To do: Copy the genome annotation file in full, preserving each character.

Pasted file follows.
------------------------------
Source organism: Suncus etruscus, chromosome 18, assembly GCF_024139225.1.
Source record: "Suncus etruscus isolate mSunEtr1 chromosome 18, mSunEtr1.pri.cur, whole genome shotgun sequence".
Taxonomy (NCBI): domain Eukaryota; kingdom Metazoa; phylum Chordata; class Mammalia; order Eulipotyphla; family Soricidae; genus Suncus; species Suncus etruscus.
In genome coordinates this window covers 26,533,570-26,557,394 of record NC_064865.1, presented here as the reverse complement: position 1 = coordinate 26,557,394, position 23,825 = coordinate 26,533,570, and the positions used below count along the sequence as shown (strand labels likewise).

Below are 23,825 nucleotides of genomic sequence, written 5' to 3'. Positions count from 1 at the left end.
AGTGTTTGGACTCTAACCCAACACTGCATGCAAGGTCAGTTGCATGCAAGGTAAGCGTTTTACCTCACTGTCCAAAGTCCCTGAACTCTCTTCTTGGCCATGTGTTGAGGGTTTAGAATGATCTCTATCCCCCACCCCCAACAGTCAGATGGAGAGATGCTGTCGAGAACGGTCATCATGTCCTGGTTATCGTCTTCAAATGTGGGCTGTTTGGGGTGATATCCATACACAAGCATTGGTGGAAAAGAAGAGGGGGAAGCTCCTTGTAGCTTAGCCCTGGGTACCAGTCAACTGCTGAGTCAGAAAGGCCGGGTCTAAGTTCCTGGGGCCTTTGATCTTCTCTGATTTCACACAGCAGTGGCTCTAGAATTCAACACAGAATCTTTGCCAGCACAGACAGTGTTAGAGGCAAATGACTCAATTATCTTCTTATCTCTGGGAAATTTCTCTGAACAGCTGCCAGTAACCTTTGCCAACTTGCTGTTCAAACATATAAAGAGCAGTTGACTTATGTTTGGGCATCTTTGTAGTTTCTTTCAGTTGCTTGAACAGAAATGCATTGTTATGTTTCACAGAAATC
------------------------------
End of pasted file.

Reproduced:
Source organism: Suncus etruscus, chromosome 18, assembly GCF_024139225.1.
Source record: "Suncus etruscus isolate mSunEtr1 chromosome 18, mSunEtr1.pri.cur, whole genome shotgun sequence".
Taxonomy (NCBI): domain Eukaryota; kingdom Metazoa; phylum Chordata; class Mammalia; order Eulipotyphla; family Soricidae; genus Suncus; species Suncus etruscus.
In genome coordinates this window covers 26,533,570-26,557,394 of record NC_064865.1, presented here as the reverse complement: position 1 = coordinate 26,557,394, position 23,825 = coordinate 26,533,570, and the positions used below count along the sequence as shown (strand labels likewise).

Below are 23,825 nucleotides of genomic sequence, written 5' to 3'. Positions count from 1 at the left end.
AGTGTTTGGACTCTAACCCAACACTGCATGCAAGGTCAGTTGCATGCAAGGTAAGCGTTTTACCTCACTGTCCAAAGTCCCTGAACTCTCTTCTTGGCCATGTGTTGAGGGTTTAGAATGATCTCTATCCCCCACCCCCAACAGTCAGATGGAGAGATGCTGTCGAGAACGGTCATCATGTCCTGGTTATCGTCTTCAAATGTGGGCTGTTTGGGGTGATATCCATACACAAGCATTGGTGGAAAAGAAGAGGGGGAAGCTCCTTGTAGCTTAGCCCTGGGTACCAGTCAACTGCTGAGTCAGAAAGGCCGGGTCTAAGTTCCTGGGGCCTTTGATCTTCTCTGATTTCACACAGCAGTGGCTCTAGAATTCAACACAGAATCTTTGCCAGCACAGACAGTGTTAGAGGCAAATGACTCAATTATCTTCTTATCTCTGGGAAATTTCTCTGAACAGCTGCCAGTAACCTTTGCCAACTTGCTGTTCAAACATATAAAGAGCAGTTGACTTATGTTTGGGCATCTTTGTAGTTTCTTTCAGTTGCTTGAACAGAAATGCATTGTTATGTTTCACAGAAATC